The Online Lenders Alliance wants Nacha, the group that manages a U.S. payment system, to clarify warnings on illegal use of the network by payday-loan firms, saying the message is posing a threat to legitimate business.

Nacha, which coordinates the Automated Clearing House network, should explain that legal online lending shouldn’t be blocked from its system, Lisa S. McGreevy, president and chief executive officer of the Online Lenders Alliance wrote in a letter last week. Banks have gotten the wrong impression from Nacha based on its Aug. 8 letter calling on them to guard against acting as gateways for illicit loans, she wrote.

“We believe that your letter has been misinterpreted,” McGreevy wrote. Banks have seen it as a directive to cut off processing for all online lenders, she said.

Payday loans transacted on the Internet use the network for both the credits and debits involved in the loans, and the lenders must conduct them through banks. In its Aug. 8 letter, Nacha explained it was trying to stamp out network use for illegal ends and told the banks “it is imperative that you immediately review your origination activity for the payday lenders” and terminate originations that violate Nacha rules.

Nacha’s media office didn’t respond to messages seeking comment on the letter from Alexandria, Va.-based OLA.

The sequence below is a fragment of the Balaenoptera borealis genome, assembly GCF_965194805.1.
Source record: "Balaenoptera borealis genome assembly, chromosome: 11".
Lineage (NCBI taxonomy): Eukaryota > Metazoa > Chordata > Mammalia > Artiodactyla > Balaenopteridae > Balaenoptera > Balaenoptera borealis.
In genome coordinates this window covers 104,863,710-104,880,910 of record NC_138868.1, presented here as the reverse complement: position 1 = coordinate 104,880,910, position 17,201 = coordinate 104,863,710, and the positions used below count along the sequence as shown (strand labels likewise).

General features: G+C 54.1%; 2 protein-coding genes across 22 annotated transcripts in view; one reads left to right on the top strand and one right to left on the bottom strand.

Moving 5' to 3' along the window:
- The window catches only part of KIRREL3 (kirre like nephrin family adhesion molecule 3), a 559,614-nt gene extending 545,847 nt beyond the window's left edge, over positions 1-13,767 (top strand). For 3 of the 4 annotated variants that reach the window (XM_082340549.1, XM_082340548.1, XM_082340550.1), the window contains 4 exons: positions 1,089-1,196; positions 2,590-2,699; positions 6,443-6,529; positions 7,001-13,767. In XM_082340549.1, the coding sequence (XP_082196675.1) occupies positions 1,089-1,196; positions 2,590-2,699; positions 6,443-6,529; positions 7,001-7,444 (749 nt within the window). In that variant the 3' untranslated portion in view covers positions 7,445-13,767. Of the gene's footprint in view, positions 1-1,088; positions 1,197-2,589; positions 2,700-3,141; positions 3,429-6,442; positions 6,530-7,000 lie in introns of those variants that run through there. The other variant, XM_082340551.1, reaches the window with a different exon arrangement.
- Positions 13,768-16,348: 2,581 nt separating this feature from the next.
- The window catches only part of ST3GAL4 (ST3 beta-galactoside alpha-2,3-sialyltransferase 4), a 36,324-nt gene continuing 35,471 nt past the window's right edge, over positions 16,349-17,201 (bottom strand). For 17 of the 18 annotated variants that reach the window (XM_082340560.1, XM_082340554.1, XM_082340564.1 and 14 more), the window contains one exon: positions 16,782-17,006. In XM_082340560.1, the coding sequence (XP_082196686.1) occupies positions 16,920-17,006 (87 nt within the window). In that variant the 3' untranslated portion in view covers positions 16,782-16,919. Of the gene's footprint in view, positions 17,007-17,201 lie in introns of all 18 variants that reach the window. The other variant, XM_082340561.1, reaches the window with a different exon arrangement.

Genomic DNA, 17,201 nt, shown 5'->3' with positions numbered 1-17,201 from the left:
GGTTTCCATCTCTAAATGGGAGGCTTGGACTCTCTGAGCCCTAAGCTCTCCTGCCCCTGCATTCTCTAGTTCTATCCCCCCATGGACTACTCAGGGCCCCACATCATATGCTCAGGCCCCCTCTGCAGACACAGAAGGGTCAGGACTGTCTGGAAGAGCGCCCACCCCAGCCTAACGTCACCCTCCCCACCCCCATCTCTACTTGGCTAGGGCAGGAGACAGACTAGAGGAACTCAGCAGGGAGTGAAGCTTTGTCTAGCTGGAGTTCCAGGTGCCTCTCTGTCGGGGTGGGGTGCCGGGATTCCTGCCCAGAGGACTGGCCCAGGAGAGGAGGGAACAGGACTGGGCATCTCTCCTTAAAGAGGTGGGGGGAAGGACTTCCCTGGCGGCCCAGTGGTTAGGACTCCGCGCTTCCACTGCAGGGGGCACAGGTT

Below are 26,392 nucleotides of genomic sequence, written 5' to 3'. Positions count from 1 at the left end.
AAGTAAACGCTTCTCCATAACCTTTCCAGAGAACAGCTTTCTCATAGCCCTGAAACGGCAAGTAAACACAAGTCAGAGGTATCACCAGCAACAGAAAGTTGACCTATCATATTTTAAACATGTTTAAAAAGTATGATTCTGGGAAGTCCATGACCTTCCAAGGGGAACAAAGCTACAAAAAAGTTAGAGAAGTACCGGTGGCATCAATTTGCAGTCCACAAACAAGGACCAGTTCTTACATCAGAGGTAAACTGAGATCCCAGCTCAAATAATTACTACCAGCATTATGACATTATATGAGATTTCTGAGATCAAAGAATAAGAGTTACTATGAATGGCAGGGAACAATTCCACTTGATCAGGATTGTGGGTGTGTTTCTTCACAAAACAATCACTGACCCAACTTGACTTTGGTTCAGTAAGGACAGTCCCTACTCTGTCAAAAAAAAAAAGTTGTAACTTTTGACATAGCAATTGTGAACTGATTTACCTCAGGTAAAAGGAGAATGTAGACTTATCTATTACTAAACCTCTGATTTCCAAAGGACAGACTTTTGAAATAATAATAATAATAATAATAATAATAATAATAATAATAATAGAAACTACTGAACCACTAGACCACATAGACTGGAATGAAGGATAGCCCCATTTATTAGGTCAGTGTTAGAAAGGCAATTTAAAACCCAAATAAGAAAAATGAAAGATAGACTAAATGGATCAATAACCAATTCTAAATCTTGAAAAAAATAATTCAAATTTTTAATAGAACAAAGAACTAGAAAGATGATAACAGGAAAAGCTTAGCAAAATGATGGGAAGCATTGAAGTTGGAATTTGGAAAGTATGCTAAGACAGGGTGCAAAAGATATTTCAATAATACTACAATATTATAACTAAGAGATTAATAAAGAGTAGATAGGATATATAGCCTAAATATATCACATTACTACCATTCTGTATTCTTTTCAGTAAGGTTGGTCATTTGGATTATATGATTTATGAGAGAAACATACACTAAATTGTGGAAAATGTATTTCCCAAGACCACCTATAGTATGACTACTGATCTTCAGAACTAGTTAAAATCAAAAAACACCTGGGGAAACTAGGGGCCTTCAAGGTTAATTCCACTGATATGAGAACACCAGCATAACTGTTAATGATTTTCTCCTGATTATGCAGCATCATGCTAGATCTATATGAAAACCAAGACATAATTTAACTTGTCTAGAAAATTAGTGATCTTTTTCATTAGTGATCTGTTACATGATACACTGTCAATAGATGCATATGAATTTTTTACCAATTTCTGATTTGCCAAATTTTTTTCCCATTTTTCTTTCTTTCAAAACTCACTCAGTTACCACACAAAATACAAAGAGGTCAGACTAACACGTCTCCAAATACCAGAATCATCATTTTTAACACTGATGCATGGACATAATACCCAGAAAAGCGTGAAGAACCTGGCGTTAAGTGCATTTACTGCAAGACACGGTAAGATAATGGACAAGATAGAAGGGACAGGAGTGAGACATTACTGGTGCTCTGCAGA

“We understand that there may be bad actors on the Internet, but OLA members are not among them,” McGreevy said in her Aug. 15 letter. Loans executed by lenders in her group are “freely sought and entered into by consumers, she said”

Regulators have pressured banks to cut ties with online lenders, and examiners from the Federal Deposit Insurance Corp. have audited banks to determine whether they work with some of the lenders, according to people briefed on their work who spoke on condition of anonymity because the regulator communications are confidential. The Department of Justice has issued subpoenas to banks and payment processors, leading them to stop doing business with some lenders, the people said.

The New York State Department of Financial Services also sent a letter to Nacha this month, stating concerns about “predatory” loans that violate state interest-rate caps. Benjamin M. Lawsky, superintendent of financial services, wrote that “access to the ACH system is the foot in the door that online payday lenders need to prey on vulnerable New Yorkers.”

Nacha, based in Herndon, Va., manages development, administration and governance of the Automated Clearing House network, which it describes on its website as “the backbone for the electronic movement of money and data.”

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